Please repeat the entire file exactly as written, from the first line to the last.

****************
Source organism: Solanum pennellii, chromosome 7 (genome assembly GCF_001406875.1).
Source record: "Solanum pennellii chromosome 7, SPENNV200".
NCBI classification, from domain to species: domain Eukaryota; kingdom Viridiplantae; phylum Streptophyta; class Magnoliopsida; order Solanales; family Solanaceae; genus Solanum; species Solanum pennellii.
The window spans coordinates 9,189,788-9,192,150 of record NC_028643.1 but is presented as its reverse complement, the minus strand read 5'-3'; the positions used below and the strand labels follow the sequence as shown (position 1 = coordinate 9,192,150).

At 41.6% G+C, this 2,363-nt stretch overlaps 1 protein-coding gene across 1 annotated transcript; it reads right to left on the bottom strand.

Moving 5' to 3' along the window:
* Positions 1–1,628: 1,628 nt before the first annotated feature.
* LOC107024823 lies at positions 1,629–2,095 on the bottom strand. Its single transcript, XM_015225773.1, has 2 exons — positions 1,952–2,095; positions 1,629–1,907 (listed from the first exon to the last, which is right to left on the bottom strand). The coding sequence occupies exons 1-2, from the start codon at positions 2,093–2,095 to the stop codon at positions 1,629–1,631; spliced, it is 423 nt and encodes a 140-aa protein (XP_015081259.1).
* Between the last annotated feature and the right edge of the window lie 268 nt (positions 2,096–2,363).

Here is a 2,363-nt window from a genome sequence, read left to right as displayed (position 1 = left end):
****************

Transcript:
Source organism: Solanum pennellii, chromosome 7 (genome assembly GCF_001406875.1).
Source record: "Solanum pennellii chromosome 7, SPENNV200".
NCBI classification, from domain to species: domain Eukaryota; kingdom Viridiplantae; phylum Streptophyta; class Magnoliopsida; order Solanales; family Solanaceae; genus Solanum; species Solanum pennellii.
The window spans coordinates 9,189,788-9,192,150 of record NC_028643.1 but is presented as its reverse complement, the minus strand read 5'-3'; the positions used below and the strand labels follow the sequence as shown (position 1 = coordinate 9,192,150).

At 41.6% G+C, this 2,363-nt stretch overlaps 1 protein-coding gene across 1 annotated transcript; it reads right to left on the bottom strand.

Moving 5' to 3' along the window:
* Positions 1–1,628: 1,628 nt before the first annotated feature.
* LOC107024823 lies at positions 1,629–2,095 on the bottom strand. Its single transcript, XM_015225773.1, has 2 exons — positions 1,952–2,095; positions 1,629–1,907 (listed from the first exon to the last, which is right to left on the bottom strand). The coding sequence occupies exons 1-2, from the start codon at positions 2,093–2,095 to the stop codon at positions 1,629–1,631; spliced, it is 423 nt and encodes a 140-aa protein (XP_015081259.1).
* Between the last annotated feature and the right edge of the window lie 268 nt (positions 2,096–2,363).

Here is a 2,363-nt window from a genome sequence, read left to right as displayed (position 1 = left end):